Congressional leaders announced they have agreed to pursue a continuing resolution (CR) that would fund the federal government from October through March 2013, CQ.com reports.
A bipartisan group of Senators including Sen. Charles Schumer (D-NY), Sen. Charles E. Grassley (R-IA), and Sen. Dianne Feinstein (D-CA) plans to propose a bill that would improve oversight of the student-visa system and would weed out sham colleges, the Chronicle of Higher Education reports.
The Government Accountability Office (GAO) released a report yesterday critical of the Student Exchange and Visitor Program (SEVP), saying that the program lacks processes to identify risk and prevent fraud, and does not have proper controls to verify the legitimacy of schools that accept international students. SEVP is responsible for certifying schools to accept international students in academic and vocational programs, as well as managing the Student and Exchange Visitor Information System (SEVIS), which assists the Department of Homeland Security in tracking and monitoring certified schools and international students.
A coalition of more than 130 employers, industry groups, and regional chambers of commerce, including Microsoft, Apple, and the U.S. Chamber of Commerce, sent a letter to all members of the U.S. House of Representatives urging them to pass an immigration bill that would make it easier for international STEM-field graduates of U.S. universities to stay and work in the U.S., CQ.com reports.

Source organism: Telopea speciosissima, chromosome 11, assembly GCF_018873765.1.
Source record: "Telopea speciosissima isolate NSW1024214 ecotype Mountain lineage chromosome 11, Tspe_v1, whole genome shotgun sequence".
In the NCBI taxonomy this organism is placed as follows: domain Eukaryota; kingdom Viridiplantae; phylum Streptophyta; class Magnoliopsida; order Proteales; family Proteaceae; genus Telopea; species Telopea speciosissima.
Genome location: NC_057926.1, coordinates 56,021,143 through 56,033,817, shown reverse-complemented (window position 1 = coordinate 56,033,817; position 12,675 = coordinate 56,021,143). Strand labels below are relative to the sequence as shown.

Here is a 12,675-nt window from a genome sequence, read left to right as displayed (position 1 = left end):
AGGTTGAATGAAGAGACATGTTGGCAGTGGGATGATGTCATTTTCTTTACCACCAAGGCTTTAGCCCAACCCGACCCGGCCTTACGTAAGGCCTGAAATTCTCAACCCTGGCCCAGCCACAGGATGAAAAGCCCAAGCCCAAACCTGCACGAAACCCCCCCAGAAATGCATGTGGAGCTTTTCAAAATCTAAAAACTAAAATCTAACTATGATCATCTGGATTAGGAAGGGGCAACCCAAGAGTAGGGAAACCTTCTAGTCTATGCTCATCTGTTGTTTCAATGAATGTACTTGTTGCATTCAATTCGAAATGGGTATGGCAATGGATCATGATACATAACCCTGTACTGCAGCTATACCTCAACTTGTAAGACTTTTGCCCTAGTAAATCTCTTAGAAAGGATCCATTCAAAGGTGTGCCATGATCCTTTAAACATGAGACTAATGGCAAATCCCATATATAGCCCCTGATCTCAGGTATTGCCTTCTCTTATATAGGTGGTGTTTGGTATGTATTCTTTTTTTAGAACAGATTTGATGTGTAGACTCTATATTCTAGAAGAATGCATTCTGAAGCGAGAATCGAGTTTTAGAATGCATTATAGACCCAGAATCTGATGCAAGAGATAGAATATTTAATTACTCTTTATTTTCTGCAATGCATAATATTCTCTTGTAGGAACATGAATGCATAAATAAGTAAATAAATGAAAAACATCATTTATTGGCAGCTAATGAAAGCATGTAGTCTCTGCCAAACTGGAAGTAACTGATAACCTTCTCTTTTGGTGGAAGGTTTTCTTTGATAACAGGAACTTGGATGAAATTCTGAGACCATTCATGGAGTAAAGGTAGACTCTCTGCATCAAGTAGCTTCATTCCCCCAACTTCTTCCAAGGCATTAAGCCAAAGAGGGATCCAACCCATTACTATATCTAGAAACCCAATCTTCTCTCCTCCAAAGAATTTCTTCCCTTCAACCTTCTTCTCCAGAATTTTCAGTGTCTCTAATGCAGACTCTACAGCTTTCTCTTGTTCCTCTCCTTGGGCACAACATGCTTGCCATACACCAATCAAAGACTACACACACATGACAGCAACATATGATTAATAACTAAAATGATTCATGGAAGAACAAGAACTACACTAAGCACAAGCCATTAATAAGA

The letter says:
The House Foreign Affairs Committee approved last week the FY 2013 Foreign Relations Authorization Act, which authorizes $598 million for Department of State educational and cultural exchange programs. This figure is level with current FY 2012 funding, and just above the FY 2013 House appropriation of $587 million and below the Senate appropriation of $625 million.
Several Democratic, Republican and bipartisan proposals aimed at “grant[ing] more visas to foreigners who earn science and technology degrees from U.S. universities” have recently surfaced in both the House and the Senate, CQ.com reported.
The Senate State-Foreign Operations Appropriations Subcommittee funded educational and cultural exchange programs at $625 million for FY 2013, $38 million above the President’s FY13 request and $26.2 million above the final FY 2012 appropriation for exchanges of $598.8 million.
While some of the statistics were grim (e.g., only 8 per cent of U.S. undergraduates study a foreign language, half of what it was in 1965), hope for the future was abundant as students, teachers, and international education leaders testified yesterday at a hearing titled “A National Security Crisis: Foreign Language Capabilities in the Federal Government.” That hopefulness seemed to culminate with the testimony of Shauna Kaplan, a 5th grader at Providence Elementary School in Fairfax County, Virginia, who confidently spoke to hearing chair Sen. Daniel Akaka (D-HI) in Chinese and neatly offered a call to action by proclaiming, in her second language:
Sens. Chris Coons (D-DE) and Lamar Alexander (R-TN) plan to introduce a bill this week that would create a new visa category for international graduate students seeking U.S. degrees in science, technology, engineering, and math (the STEM fields), CQ.com reports (subscribers only). Once these students graduate and get a job, they would automatically be eligible for green cards granting them permanent resident status and, later, the chance to become a citizen:
Sen. John Cornyn (R-TX) is expected to unveil legislation this week to address “demands from high-tech companies for a relaxation of restrictions on foreign graduate students and technicians,” CQ.com reports (subscribers only). Cornyn’s bill may draw from several bi-partisan measures that have already been proposed: